It helps if you’re an activist
When LGBT college students reveal their true selves to their parents, some of them not only lose emotional support – they lose the financial support they need to continue their studies.
To ensure these students don’t become dropouts, several colleges around the country have set up “emergency” funds with varying requirements for assistance – including giving permission to be used in promotional materials.
Indiana University’s GLBT Alumni Association offers an emergency scholarship for current undergraduate students “who have lost or are facing the loss of financial support from their parents/family after disclosing their sexual orientation or gender identity.”
Students “don’t have to decide between living their lives honestly and openly and an IU education,” Michael Shumate, a board director for the IU Foundation and former president of the GLBT Alumni Association, told The Chronicle of Higher Education.
The scholarship was created because “students were forced to drop out of school after coming out,” Doug Bauder, coordinator of GLBT Student Support Services at IU-Bloomington, told The College Fix in an interview.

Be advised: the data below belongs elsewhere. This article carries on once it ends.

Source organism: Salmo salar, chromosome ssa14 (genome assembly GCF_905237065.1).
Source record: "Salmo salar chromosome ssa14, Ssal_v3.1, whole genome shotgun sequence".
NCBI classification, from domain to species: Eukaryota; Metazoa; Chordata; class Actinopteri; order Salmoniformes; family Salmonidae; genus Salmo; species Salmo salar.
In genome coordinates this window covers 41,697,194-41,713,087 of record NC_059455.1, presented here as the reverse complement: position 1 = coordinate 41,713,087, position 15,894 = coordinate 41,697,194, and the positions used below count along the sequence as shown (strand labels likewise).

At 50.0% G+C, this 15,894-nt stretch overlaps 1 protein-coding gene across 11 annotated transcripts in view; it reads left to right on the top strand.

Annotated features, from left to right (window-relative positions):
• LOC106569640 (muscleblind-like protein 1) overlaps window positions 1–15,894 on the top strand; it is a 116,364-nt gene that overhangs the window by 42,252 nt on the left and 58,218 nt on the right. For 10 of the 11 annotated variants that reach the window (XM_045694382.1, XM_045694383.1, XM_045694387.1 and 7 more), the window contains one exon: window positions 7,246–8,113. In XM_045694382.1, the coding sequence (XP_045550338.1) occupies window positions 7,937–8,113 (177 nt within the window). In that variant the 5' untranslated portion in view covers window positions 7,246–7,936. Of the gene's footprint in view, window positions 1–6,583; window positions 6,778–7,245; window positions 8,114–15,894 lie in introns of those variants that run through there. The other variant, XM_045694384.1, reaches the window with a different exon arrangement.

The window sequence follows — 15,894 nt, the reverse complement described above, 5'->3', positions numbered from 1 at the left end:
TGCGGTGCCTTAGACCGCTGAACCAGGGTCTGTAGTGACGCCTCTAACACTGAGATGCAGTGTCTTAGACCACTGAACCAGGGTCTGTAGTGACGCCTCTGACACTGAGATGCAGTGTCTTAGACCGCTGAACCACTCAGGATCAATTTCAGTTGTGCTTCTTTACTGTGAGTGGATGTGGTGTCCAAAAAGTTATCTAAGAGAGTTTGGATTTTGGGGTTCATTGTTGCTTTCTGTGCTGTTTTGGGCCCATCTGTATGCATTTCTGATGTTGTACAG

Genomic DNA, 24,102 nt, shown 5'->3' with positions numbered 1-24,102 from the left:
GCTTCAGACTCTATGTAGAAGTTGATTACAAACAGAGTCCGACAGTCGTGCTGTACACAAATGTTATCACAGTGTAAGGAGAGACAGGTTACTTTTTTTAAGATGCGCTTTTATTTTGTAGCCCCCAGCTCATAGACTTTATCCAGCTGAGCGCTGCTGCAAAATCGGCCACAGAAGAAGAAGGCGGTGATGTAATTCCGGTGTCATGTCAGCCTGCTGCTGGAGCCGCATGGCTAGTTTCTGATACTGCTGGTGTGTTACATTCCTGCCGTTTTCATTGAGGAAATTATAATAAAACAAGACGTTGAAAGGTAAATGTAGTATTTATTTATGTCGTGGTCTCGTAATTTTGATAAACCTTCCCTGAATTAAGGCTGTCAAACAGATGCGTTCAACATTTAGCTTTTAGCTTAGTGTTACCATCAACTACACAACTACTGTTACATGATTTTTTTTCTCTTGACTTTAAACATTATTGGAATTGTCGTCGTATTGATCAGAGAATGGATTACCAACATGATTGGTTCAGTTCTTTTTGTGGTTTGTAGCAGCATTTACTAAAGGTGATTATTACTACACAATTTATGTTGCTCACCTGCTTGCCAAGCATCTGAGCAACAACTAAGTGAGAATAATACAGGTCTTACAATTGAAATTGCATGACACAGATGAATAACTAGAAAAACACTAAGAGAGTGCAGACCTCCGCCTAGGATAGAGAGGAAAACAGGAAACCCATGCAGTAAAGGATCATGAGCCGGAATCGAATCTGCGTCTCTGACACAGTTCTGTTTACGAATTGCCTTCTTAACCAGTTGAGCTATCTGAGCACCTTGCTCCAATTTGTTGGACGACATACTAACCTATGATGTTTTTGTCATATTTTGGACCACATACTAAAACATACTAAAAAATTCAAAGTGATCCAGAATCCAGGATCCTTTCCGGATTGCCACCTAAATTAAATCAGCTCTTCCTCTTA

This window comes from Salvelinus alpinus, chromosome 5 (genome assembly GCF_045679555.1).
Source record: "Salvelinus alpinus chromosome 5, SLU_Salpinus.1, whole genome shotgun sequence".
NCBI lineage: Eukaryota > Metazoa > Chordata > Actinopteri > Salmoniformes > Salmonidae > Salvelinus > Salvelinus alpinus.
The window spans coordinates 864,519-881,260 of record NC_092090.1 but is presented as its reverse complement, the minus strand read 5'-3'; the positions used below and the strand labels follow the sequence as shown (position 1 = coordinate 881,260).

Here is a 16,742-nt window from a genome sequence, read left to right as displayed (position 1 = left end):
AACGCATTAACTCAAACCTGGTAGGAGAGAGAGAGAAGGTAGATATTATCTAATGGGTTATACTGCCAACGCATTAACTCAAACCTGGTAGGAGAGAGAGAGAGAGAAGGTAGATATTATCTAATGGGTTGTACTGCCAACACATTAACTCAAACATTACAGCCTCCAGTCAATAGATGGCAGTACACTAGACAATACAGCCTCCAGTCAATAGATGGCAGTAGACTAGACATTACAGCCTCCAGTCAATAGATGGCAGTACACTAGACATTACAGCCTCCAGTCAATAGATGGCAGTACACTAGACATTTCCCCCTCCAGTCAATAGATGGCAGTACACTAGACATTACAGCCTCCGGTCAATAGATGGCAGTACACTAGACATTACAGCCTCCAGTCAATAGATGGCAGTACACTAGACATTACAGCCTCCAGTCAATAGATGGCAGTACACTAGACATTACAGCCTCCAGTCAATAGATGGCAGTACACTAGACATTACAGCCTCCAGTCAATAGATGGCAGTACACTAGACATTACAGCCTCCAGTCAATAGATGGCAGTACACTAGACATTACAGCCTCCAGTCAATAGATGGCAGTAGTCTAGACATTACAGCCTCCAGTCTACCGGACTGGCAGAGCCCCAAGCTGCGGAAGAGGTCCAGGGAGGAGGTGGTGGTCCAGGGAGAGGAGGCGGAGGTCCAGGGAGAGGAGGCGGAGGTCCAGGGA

As of now 13 students at the school have received an emergency scholarship and all have been able to stay in school, Bauder told the Chronicle.
The emergency scholarship is part of a broader activism effort by the GLBT Alumni Association to raise the visibility of non-straight students.
As a condition of receiving a $1,500-per-semester award, which students may receive no more than twice, recipients who do not elect to remain anonymous “must be willing to have their names, biographies and pictures published in various GLBTAA publications,” according to the scholarship guidelines.
The guidelines also imply that the association prefers LGBT activists to apolitical students with an emergency: “Career goals, community service, extracurricular activities, and involvement in activities promoting diversity and raising awareness of GLBT and related issues may also be considered.”